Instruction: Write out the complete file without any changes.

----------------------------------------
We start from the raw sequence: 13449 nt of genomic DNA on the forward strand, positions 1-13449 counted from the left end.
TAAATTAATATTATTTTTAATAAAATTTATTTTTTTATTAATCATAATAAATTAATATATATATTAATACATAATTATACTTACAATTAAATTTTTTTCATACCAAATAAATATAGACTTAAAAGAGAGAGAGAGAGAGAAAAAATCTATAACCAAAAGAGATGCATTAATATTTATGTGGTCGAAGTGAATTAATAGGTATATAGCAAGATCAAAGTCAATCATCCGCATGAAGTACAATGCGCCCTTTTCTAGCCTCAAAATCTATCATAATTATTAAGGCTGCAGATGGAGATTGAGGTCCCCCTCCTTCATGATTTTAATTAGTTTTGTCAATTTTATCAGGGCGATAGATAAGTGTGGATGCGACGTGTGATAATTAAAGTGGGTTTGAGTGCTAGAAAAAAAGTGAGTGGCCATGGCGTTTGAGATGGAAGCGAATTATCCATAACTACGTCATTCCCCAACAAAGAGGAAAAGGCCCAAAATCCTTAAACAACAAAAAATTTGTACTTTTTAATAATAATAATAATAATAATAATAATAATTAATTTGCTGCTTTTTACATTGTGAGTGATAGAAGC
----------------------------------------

We start from the raw sequence: 13449 nt of genomic DNA on the forward strand, positions 1-13449 counted from the left end.
TAAATTAATATTATTTTTAATAAAATTTATTTTTTTATTAATCATAATAAATTAATATATATATTAATACATAATTATACTTACAATTAAATTTTTTTCATACCAAATAAATATAGACTTAAAAGAGAGAGAGAGAGAGAAAAAATCTATAACCAAAAGAGATGCATTAATATTTATGTGGTCGAAGTGAATTAATAGGTATATAGCAAGATCAAAGTCAATCATCCGCATGAAGTACAATGCGCCCTTTTCTAGCCTCAAAATCTATCATAATTATTAAGGCTGCAGATGGAGATTGAGGTCCCCCTCCTTCATGATTTTAATTAGTTTTGTCAATTTTATCAGGGCGATAGATAAGTGTGGATGCGACGTGTGATAATTAAAGTGGGTTTGAGTGCTAGAAAAAAAGTGAGTGGCCATGGCGTTTGAGATGGAAGCGAATTATCCATAACTACGTCATTCCCCAACAAAGAGGAAAAGGCCCAAAATCCTTAAACAACAAAAAATTTGTACTTTTTAATAATAATAATAATAATAATAATAATAATTAATTTGCTGCTTTTTACATTGTGAGTGATAGAAGC